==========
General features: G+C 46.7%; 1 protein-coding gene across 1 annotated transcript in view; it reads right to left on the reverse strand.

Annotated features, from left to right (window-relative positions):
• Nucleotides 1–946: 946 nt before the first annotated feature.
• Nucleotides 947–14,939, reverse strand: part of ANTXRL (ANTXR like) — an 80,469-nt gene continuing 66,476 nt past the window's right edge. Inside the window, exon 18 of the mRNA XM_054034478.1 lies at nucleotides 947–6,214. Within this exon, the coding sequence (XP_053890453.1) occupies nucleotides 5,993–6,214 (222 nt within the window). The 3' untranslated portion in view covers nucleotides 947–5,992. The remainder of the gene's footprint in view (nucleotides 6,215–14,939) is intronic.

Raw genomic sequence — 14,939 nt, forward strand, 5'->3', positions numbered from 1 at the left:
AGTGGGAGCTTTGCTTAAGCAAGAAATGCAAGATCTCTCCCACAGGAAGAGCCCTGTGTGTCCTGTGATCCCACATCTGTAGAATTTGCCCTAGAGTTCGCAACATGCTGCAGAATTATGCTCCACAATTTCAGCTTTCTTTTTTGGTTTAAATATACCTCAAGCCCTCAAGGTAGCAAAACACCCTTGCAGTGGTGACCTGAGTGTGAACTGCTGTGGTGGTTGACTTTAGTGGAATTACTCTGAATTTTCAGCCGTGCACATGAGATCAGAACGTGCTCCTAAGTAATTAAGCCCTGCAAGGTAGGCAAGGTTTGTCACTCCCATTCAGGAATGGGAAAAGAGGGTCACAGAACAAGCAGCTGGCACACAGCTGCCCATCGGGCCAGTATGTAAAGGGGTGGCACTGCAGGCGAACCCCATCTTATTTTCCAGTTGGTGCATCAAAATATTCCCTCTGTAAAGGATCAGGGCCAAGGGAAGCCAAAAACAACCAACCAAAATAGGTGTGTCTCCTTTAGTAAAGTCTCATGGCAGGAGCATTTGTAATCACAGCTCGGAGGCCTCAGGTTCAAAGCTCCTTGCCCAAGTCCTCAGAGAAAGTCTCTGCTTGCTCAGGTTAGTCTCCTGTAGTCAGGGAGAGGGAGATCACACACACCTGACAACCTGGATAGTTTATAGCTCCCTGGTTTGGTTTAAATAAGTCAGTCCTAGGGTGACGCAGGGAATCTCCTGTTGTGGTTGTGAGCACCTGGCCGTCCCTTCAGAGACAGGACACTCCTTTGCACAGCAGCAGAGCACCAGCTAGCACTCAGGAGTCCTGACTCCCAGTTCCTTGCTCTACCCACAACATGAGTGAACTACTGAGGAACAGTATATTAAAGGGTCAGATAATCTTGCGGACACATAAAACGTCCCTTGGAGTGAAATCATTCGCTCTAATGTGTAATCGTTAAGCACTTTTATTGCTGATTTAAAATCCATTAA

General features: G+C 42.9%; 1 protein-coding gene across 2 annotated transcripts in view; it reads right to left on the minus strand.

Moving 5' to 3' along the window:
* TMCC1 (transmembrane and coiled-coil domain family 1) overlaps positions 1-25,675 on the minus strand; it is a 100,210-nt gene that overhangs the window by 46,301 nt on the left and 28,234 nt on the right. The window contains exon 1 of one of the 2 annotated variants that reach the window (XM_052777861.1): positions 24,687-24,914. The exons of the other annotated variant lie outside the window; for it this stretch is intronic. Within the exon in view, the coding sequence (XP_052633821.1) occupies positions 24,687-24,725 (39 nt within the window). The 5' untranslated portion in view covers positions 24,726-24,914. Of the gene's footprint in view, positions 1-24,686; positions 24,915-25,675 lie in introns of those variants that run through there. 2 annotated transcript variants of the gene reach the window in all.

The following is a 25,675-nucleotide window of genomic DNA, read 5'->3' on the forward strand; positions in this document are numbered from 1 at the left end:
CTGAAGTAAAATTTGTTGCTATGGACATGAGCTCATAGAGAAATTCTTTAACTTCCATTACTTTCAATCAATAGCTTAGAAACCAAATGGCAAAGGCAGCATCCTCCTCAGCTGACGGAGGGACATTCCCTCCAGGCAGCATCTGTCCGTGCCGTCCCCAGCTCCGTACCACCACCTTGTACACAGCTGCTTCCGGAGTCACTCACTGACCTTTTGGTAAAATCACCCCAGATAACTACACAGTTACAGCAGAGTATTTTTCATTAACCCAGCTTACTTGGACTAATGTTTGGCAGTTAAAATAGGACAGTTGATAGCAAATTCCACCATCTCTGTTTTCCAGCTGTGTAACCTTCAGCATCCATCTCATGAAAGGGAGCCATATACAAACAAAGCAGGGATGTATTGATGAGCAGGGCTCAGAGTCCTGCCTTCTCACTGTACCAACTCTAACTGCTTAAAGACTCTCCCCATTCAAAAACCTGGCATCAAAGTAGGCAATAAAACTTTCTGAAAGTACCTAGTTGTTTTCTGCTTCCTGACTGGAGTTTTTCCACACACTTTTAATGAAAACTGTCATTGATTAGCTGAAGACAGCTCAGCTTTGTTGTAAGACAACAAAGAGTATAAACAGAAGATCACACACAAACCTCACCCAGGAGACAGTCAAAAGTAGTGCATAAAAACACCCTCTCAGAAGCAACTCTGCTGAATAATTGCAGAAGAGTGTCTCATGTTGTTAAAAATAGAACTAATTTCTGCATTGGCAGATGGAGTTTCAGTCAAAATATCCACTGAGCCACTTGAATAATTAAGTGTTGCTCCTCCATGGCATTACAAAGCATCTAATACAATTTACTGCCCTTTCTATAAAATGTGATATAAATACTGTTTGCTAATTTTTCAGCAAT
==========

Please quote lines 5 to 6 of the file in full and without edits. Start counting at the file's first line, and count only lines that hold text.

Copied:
Raw genomic sequence — 14,939 nt, forward strand, 5'->3', positions numbered from 1 at the left:
AGTGGGAGCTTTGCTTAAGCAAGAAATGCAAGATCTCTCCCACAGGAAGAGCCCTGTGTGTCCTGTGATCCCACATCTGTAGAATTTGCCCTAGAGTTCGCAACATGCTGCAGAATTATGCTCCACAATTTCAGCTTTCTTTTTTGGTTTAAATATACCTCAAGCCCTCAAGGTAGCAAAACACCCTTGCAGTGGTGACCTGAGTGTGAACTGCTGTGGTGGTTGACTTTAGTGGAATTACTCTGAATTTTCAGCCGTGCACATGAGATCAGAACGTGCTCCTAAGTAATTAAGCCCTGCAAGGTAGGCAAGGTTTGTCACTCCCATTCAGGAATGGGAAAAGAGGGTCACAGAACAAGCAGCTGGCACACAGCTGCCCATCGGGCCAGTATGTAAAGGGGTGGCACTGCAGGCGAACCCCATCTTATTTTCCAGTTGGTGCATCAAAATATTCCCTCTGTAAAGGATCAGGGCCAAGGGAAGCCAAAAACAACCAACCAAAATAGGTGTGTCTCCTTTAGTAAAGTCTCATGGCAGGAGCATTTGTAATCACAGCTCGGAGGCCTCAGGTTCAAAGCTCCTTGCCCAAGTCCTCAGAGAAAGTCTCTGCTTGCTCAGGTTAGTCTCCTGTAGTCAGGGAGAGGGAGATCACACACACCTGACAACCTGGATAGTTTATAGCTCCCTGGTTTGGTTTAAATAAGTCAGTCCTAGGGTGACGCAGGGAATCTCCTGTTGTGGTTGTGAGCACCTGGCCGTCCCTTCAGAGACAGGACACTCCTTTGCACAGCAGCAGAGCACCAGCTAGCACTCAGGAGTCCTGACTCCCAGTTCCTTGCTCTACCCACAACATGAGTGAACTACTGAGGAACAGTATATTAAAGGGTCAGATAATCTTGCGGACACATAAAACGTCCCTTGGAGTGAAATCATTCGCTCTAATGTGTAATCGTTAAGCACTTTTATTGCTGATTTAAAATCCATTAA